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3 Sports Drinks to Avoid

Fitday Editor

A cool sports drink goes hand-in-hand with a hot summer day or a long, grueling workout. However, these popular drinks come with a hefty downside. Sports drinks contain high amounts of sodium, which are thought to replenish the electrolytes lost while sweating. However, very few exercisers work out hard enough that a sports drink may be necessary.

Additionally, the leading brands of sports drinks typically contain as much as two-thirds the sugar of regular sodas. Many varieties also contain high-fructose corn syrup or artificial sweeteners, flavorings and food coloring. Therefore, it's important to do a little digging before stocking up.


Gatorade, the long-standing leader in hydration drinks, launched from humble beginnings at the University of Florida, and has evolved into one of the world's leading sport drinks. However, this standard beverage is laden with unnecessary sugar and sodium. One 12 ounce serving of Gatorade's Thirst Quencher contains 21 grams of sugar. However, because a regular bottle contains 32 ounces, you are actually consuming 56 grams of sugar, about one-fifth the recommended daily amount of total carbohydrates and about twice the recommendation for added sugar consumption. In addition, Gatorade boasts almost twice the amount of sodium as other leading brands, working to stimulate the thirst mechanism.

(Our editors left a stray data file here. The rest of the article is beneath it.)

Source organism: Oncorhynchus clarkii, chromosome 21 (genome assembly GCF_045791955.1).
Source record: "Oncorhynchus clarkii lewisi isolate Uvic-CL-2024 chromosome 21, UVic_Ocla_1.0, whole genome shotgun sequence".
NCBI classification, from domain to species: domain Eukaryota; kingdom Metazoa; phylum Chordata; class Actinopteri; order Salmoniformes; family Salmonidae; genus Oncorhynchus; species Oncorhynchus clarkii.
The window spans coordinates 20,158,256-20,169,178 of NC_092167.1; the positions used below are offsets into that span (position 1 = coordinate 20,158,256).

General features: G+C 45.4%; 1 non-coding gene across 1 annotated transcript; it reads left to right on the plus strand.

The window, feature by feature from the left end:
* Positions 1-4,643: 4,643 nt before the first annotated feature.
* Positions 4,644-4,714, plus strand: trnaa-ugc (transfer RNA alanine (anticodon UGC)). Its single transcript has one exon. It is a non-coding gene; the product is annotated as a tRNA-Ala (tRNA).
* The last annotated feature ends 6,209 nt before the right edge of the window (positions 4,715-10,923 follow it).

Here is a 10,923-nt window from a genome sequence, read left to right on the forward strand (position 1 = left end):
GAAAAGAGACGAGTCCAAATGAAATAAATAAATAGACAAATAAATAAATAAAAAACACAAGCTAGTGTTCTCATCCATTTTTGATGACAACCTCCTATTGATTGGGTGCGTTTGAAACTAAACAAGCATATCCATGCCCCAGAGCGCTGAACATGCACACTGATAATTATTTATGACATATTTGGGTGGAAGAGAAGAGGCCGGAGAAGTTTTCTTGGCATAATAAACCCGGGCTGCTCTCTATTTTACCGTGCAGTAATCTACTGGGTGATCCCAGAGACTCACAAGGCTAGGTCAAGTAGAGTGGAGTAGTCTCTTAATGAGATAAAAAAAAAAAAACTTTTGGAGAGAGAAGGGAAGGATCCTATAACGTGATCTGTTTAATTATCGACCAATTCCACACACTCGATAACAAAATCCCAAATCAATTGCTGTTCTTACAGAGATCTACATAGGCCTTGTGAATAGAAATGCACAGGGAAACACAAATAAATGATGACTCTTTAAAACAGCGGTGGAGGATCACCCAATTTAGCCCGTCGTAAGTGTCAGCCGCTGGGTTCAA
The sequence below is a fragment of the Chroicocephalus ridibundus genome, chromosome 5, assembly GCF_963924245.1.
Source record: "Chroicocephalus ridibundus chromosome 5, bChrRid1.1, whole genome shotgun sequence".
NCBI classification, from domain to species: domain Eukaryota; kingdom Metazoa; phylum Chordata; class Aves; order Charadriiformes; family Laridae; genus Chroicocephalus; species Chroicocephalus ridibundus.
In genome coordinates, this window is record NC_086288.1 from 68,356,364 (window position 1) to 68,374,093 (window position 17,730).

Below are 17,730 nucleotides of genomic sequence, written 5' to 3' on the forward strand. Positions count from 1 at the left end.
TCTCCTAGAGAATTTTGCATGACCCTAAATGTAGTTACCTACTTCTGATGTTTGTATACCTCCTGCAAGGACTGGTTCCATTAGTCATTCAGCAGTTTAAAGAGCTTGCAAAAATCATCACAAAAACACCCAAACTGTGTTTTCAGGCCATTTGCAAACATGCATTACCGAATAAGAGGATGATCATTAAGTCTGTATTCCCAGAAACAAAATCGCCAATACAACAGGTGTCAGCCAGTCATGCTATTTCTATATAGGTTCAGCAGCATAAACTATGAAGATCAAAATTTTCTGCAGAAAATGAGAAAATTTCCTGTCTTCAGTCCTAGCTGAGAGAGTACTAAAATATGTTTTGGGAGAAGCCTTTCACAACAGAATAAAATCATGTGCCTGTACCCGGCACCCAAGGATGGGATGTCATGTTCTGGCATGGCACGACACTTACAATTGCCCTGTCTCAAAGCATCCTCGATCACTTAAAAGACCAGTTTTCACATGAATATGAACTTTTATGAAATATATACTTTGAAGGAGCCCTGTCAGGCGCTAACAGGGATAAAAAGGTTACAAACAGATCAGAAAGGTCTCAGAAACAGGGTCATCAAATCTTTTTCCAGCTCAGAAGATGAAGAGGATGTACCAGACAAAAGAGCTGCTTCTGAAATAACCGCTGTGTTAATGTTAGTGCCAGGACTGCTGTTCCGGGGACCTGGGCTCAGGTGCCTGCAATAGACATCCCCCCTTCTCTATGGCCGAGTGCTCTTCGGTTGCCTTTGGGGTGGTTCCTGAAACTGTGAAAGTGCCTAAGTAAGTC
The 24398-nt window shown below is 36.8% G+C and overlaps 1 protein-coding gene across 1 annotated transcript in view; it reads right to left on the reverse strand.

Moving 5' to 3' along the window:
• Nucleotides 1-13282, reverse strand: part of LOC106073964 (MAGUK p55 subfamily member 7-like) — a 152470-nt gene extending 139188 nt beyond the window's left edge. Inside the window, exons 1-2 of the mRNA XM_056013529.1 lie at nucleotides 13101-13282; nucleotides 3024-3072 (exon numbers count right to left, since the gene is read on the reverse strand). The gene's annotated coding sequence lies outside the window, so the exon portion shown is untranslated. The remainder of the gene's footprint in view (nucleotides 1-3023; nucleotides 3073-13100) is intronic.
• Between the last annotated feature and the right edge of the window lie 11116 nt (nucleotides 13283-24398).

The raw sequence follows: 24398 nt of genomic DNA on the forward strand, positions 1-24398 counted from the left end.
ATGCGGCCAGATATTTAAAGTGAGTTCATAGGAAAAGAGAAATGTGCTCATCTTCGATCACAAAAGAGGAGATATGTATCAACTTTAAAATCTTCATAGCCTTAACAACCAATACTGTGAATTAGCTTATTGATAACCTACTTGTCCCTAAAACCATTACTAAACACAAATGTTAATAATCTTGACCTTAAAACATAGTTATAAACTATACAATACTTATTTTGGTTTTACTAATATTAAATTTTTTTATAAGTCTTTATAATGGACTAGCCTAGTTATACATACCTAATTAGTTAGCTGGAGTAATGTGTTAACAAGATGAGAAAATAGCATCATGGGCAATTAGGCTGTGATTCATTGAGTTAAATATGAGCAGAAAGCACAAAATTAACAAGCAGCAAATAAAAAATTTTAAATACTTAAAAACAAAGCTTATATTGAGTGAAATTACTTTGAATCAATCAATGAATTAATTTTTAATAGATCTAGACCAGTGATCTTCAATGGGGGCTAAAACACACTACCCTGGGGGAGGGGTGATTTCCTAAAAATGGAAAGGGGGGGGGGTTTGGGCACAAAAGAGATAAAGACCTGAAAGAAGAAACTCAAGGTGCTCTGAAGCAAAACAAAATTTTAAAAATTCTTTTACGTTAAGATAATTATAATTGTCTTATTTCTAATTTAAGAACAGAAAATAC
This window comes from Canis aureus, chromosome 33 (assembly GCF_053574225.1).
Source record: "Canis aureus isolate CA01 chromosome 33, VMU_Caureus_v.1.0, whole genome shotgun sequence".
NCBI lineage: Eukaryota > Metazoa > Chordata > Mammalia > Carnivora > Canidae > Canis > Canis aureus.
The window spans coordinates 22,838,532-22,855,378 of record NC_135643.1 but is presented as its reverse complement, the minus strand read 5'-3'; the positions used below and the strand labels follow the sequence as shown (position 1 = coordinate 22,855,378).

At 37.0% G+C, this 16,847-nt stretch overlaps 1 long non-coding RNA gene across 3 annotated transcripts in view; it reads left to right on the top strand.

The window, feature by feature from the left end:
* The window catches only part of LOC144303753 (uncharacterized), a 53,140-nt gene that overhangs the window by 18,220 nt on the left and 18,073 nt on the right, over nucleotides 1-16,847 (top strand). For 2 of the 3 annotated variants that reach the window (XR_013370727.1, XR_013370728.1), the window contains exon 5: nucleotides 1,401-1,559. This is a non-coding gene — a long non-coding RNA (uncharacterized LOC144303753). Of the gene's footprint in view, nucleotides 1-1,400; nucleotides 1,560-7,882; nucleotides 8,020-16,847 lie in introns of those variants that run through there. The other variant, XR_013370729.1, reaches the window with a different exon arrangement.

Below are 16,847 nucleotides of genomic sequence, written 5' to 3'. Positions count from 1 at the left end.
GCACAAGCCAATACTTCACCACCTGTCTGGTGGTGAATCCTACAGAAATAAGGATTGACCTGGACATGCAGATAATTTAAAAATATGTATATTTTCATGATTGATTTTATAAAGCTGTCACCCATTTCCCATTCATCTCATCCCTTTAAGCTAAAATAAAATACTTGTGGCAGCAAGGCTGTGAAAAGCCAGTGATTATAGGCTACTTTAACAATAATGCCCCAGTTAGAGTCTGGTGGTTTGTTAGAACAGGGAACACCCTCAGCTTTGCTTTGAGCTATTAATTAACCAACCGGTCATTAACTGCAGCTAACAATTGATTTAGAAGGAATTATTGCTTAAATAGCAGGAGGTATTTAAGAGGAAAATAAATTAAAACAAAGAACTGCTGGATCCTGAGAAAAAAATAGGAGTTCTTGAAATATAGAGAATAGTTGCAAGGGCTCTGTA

Packed with calories and sugar, a 32 ounce bottle of Powerade contains about 300 calories and is also loaded with sodium. While Gatorade is comprised mainly of water and sucrose, Powerade's second ingredient is high-fructose corn syrup, followed later by both natural and artificial flavorings. While its sweet taste might encourage you to drink more to properly rehydrate, consuming such large quantities can easily add up the calories, sugar and sodium to unnecessary and sometimes detrimental levels.

Vitamin Water

The main selling points of Glaceau Vitaminwater and its competitors, like Propel and SoBe Life Water, are the added vitamins and electrolytes in each bottle. However, hiding behind those added vitamins is a large dose of sugar. Most varieties pack about 33 grams (more than 6 teaspoons) of sugar. These varieties of sports drinks are also a big calorie trap - an average bottle contains about 2.5 servings, making it easy to drink upwards of 100 calories, just shy of the calories in a regular soda. As for the vitamins, Vitamin Waters tend to focus on B vitamins and vitamin C, all of which are water-soluble, meaning our bodies do not store them. Once you consume what your body needs, the rest is discarded, providing no extra benefits.

Overall, while the athletic "benefits" of consuming sports drinks are well touted in the media, their actual effectiveness is less than certain. At the end of the day, plain old water is still the standard go-to when it comes to rehydrating after a workout.

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Sarah Dreifke is a freelance writer based in DeKalb, IL with a passion for nutrition education and the prevention of chronic disease. She holds a Bachelor of Science in both Dietetics and Life Sciences Communication from the University of Wisconsin-Madison. Currently, she is working towards a combined Master's Degree in Nutrition and Dietetics as well as a dietetic internship at Northern Illinois University.

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